By Brad Zigler
A while back, we heralded the breakdown in commodity stocks' relative strength ("Commodity Futures Outperforming Stocks"). Perhaps "heralded" isn't the right word. I mean, weakness isn't something to be sought after.
It's relative strength we were talking about, however. Agricultural stocks were merely ceding market leadership to commodity futures. As stocks flagged, futures strengthened, relative to each other.
That's not to say that all hope is lost for agribusiness stocks. In fact, there's been a bit of a bounce in ag stocks' step that may take their relative strength a bit higher in the near term. It's likely to be a reactive move rather than a trend changer, but it can't be ignored.
Relative Strength: Commodity Stocks (MOO/HAP) vs. Commodity Futures (DBA/GCC)
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One of the stocks pulling the DAXglobal Agribusiness Index — the benchmark tracked by the Market Vectors Agribusiness ETF (MOO) — higher is top dog DEERE & Co. (DE). Deere is the index's largest component, taking up 8.4 percent of its capitalization.
Illinois-based Deere & Co. is an agricultural equipment manufacturer that's risen $23 a share, or 50 percent, over the last year. The stock's most dramatic ascent has been staged in the last month, coincident with the spike in grain prices.
Deere & Co. Price and Money Flow
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You'd naturally expect a stock touted by Jim Cramer to take off with a big "BOO-yah!" but Deere's got a lot more to recommend it to investors' portfolios; namely, three brokers who've upgraded the stock to "buy" or "overweight."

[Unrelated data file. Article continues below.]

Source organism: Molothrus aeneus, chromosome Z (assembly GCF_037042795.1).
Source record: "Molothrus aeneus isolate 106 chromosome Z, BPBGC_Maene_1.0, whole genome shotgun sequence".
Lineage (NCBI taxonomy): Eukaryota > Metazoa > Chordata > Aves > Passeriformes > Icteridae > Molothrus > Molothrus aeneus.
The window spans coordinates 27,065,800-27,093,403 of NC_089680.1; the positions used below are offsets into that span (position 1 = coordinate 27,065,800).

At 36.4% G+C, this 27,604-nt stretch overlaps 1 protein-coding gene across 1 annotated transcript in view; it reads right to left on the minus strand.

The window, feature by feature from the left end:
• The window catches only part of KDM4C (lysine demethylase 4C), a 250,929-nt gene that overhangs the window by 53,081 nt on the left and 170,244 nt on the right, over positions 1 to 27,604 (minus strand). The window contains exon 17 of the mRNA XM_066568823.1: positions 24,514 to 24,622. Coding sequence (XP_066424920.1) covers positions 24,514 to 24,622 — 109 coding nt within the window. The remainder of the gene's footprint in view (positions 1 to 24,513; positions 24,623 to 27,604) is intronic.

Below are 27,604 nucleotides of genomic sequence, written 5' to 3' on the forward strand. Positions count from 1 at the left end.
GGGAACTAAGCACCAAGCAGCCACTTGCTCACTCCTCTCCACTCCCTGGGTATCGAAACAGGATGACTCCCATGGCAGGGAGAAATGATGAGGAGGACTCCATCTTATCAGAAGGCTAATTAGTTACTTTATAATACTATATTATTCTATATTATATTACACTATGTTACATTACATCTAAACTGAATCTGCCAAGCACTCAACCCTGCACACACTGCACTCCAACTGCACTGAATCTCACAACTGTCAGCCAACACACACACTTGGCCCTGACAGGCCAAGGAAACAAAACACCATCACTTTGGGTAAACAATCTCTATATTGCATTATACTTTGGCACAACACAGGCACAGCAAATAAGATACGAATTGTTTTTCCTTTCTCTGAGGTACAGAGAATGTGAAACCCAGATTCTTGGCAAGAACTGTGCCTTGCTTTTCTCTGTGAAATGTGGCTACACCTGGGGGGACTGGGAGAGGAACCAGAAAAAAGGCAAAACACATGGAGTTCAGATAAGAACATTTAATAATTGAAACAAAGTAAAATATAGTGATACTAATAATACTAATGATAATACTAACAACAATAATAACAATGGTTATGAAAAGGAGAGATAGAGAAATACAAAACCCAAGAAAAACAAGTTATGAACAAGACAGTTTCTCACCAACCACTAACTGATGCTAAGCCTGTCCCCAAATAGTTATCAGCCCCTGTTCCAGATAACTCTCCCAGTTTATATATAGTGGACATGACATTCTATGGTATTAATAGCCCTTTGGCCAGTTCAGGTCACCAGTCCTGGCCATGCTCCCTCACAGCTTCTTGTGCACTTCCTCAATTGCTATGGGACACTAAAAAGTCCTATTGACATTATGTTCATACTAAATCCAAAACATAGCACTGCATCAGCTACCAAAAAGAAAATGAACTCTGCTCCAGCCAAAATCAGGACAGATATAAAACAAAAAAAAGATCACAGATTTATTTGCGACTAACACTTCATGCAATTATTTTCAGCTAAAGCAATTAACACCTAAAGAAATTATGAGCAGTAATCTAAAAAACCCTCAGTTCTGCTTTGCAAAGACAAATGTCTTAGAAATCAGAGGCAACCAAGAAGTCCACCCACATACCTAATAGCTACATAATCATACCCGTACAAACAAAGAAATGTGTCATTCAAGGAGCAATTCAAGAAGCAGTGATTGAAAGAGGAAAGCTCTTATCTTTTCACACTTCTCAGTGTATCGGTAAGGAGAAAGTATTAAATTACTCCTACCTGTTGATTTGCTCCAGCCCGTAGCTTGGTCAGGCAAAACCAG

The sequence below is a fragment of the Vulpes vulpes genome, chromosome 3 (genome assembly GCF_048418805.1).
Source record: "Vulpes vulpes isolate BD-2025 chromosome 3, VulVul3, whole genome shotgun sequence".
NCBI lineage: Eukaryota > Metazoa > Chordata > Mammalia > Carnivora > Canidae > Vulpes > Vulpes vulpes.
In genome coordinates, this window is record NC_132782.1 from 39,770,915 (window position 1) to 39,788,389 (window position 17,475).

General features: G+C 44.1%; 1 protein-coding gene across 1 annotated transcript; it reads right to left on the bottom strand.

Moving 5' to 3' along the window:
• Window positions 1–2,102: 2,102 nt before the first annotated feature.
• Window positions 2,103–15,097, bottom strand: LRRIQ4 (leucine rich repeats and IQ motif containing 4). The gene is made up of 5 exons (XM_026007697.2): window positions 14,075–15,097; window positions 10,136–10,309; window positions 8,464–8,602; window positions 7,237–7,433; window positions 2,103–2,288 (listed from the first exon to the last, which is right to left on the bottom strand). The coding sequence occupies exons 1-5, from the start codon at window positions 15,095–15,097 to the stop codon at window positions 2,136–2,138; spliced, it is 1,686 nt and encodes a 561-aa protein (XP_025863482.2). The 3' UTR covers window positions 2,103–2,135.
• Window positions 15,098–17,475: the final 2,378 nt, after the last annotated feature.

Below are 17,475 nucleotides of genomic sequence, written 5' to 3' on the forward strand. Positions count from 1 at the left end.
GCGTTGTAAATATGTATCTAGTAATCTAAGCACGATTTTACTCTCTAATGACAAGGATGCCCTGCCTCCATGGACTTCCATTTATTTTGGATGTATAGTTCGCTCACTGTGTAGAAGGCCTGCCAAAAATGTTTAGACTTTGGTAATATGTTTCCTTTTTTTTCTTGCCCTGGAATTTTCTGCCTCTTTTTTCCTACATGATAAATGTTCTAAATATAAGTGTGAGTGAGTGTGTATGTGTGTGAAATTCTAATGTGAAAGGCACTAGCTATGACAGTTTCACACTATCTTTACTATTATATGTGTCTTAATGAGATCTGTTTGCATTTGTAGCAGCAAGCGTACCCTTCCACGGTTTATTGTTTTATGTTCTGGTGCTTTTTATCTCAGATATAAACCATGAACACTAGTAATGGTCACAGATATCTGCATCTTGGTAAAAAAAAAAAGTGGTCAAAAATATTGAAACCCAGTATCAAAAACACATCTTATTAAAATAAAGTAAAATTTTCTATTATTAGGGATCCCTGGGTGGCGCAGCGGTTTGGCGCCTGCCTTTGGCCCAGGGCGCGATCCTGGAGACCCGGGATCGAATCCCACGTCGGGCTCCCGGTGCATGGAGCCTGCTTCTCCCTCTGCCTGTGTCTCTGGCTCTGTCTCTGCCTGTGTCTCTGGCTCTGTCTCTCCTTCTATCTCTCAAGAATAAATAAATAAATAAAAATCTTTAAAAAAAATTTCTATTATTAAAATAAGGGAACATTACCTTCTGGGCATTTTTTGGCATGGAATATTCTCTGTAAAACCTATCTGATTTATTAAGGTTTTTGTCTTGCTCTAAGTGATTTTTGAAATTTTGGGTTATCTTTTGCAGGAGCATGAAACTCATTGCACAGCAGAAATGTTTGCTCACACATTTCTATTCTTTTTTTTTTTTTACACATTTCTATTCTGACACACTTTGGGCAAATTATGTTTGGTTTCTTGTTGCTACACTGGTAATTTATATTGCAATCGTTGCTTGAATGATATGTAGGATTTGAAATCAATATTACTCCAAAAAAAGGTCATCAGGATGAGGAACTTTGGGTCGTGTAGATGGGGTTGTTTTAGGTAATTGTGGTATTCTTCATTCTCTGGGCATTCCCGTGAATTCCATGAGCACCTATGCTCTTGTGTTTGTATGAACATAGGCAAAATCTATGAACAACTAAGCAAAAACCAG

Still, money flows have stalled near their yearly highs as investors hold their breath awaiting the Fed's next move. Notions of new orders ahead have been buoying the stock's price, most especially as a consequence of Russia's recently imposed grain export ban.
The volatility in wheat prices has wobbled the PowerShares DB Agriculture Fund (DBA), but has been a boon to Deere and the MOO portfolio.
There's danger in Deere's popularity, though. The stock's classically overbought. Not that that means there can't be further spikes; some stocks linger in the red zone for quite a while before the air's let out of their balloons. Deere's been hanging out there, in fact, since the end of July.
And that's not to say that a pullback will signal a trend reversal. There's still fertile ground for Deere to plow. It's just a question of what spot is best for investors to lower their plowshares.
Disclosure: No positions